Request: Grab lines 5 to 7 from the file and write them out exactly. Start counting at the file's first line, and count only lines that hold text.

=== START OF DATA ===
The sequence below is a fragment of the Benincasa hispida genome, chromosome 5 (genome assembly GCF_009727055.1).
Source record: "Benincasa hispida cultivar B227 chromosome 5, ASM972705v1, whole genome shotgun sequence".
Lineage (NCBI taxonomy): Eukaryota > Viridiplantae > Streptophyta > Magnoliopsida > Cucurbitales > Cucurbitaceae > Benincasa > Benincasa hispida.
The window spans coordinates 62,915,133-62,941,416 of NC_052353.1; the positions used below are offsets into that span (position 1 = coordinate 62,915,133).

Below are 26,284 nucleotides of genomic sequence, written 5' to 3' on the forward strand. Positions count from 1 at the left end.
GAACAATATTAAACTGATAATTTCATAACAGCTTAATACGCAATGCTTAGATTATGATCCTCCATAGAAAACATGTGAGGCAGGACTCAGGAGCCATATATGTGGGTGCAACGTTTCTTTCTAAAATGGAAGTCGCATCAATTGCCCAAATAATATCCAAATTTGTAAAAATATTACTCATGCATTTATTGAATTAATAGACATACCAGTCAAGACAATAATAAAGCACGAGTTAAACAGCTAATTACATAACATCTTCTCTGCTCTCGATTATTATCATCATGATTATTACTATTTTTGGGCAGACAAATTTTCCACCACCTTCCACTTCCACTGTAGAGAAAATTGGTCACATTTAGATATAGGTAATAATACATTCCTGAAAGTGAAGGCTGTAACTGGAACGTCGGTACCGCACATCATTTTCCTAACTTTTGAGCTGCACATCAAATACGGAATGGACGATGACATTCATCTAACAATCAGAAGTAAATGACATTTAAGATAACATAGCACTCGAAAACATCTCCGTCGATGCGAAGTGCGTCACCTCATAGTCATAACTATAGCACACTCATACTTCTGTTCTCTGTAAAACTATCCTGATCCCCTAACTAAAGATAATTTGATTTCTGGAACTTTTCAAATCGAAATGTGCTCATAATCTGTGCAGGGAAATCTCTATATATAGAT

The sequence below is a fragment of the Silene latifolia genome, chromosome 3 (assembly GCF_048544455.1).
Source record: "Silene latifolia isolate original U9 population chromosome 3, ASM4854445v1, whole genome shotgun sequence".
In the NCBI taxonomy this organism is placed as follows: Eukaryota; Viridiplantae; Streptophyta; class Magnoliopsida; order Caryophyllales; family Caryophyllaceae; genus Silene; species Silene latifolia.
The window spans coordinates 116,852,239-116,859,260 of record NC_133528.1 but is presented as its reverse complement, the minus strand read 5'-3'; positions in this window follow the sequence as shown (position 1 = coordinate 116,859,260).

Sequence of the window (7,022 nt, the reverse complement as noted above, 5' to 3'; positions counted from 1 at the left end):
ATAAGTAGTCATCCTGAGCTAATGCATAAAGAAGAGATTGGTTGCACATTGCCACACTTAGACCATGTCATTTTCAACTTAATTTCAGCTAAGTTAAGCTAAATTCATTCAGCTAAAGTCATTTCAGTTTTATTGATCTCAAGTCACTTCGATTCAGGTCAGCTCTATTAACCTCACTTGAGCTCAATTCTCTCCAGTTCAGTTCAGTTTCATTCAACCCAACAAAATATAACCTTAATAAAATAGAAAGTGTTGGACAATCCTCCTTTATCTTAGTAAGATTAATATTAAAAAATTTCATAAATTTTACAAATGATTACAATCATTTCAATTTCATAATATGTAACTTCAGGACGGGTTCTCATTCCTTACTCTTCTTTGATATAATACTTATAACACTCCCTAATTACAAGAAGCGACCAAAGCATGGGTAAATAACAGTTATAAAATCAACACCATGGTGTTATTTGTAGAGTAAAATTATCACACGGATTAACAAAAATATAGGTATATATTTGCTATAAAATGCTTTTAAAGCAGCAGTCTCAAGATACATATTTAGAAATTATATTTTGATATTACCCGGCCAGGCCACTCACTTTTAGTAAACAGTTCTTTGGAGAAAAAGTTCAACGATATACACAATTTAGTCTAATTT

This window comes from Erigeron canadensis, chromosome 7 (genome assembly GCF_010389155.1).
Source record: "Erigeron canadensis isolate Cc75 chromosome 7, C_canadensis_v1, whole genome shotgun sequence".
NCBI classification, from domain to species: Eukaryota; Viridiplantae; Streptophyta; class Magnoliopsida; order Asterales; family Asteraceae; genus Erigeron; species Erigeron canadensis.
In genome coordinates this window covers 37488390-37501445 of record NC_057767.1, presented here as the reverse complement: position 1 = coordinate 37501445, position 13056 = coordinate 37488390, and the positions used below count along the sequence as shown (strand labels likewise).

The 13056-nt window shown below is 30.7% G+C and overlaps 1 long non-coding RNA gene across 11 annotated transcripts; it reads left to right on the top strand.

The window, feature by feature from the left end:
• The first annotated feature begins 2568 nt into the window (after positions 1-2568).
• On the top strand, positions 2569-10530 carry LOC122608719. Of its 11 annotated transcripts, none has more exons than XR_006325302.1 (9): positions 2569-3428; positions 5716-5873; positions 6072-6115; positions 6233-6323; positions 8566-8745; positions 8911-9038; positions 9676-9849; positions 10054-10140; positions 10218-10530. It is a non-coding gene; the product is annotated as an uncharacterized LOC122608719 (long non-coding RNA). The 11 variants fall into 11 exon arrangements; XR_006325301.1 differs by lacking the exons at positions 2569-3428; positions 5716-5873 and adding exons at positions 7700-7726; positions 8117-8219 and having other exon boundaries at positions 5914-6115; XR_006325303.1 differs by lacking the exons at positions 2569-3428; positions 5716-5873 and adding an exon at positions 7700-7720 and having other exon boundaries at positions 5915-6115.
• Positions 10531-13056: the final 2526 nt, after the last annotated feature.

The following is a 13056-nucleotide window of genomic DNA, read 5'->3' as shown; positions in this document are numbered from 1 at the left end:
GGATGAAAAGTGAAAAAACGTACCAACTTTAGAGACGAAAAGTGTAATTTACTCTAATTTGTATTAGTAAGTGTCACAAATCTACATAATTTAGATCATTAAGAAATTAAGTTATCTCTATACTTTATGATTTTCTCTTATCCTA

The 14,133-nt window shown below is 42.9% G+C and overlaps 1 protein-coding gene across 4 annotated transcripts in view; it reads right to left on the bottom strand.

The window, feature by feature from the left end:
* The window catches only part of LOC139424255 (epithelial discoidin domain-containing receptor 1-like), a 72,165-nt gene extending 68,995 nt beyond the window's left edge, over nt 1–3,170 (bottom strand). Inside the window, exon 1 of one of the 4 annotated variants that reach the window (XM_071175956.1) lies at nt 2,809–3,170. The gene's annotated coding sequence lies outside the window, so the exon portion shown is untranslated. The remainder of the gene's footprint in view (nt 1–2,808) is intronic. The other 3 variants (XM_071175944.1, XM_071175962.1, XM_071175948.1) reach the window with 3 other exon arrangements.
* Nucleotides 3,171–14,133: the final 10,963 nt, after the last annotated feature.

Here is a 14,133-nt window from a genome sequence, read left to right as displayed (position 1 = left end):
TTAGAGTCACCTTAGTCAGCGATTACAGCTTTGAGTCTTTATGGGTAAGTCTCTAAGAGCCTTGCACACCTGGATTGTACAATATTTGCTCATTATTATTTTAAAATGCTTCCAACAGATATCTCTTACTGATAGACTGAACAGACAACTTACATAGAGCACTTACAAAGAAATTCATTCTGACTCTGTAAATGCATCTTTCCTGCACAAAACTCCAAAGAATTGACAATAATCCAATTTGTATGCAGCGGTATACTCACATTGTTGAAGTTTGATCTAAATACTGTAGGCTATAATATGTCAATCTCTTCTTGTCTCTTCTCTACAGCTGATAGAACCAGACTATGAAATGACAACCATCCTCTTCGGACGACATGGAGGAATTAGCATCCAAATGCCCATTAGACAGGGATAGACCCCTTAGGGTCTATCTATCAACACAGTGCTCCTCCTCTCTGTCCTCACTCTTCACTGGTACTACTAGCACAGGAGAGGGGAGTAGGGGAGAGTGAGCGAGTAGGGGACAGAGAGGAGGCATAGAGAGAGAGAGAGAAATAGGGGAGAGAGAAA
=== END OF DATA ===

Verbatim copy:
Below are 26,284 nucleotides of genomic sequence, written 5' to 3' on the forward strand. Positions count from 1 at the left end.
GAACAATATTAAACTGATAATTTCATAACAGCTTAATACGCAATGCTTAGATTATGATCCTCCATAGAAAACATGTGAGGCAGGACTCAGGAGCCATATATGTGGGTGCAACGTTTCTTTCTAAAATGGAAGTCGCATCAATTGCCCAAATAATATCCAAATTTGTAAAAATATTACTCATGCATTTATTGAATTAATAGACATACCAGTCAAGACAATAATAAAGCACGAGTTAAACAGCTAATTACATAACATCTTCTCTGCTCTCGATTATTATCATCATGATTATTACTATTTTTGGGCAGACAAATTTTCCACCACCTTCCACTTCCACTGTAGAGAAAATTGGTCACATTTAGATATAGGTAATAATACATTCCTGAAAGTGAAGGCTGTAACTGGAACGTCGGTACCGCACATCATTTTCCTAACTTTTGAGCTGCACATCAAATACGGAATGGACGATGACATTCATCTAACAATCAGAAGTAAATGACATTTAAGATAACATAGCACTCGAAAACATCTCCGTCGATGCGAAGTGCGTCACCTCATAGTCATAACTATAGCACACTCATACTTCTGTTCTCTGTAAAACTATCCTGATCCCCTAACTAAAGATAATTTGATTTCTGGAACTTTTCAAATCGAAATGTGCTCATAATCTGTGCAGGGAAATCTCTATATATAGAT

The sequence below is a fragment of the Silene latifolia genome, chromosome 3 (assembly GCF_048544455.1).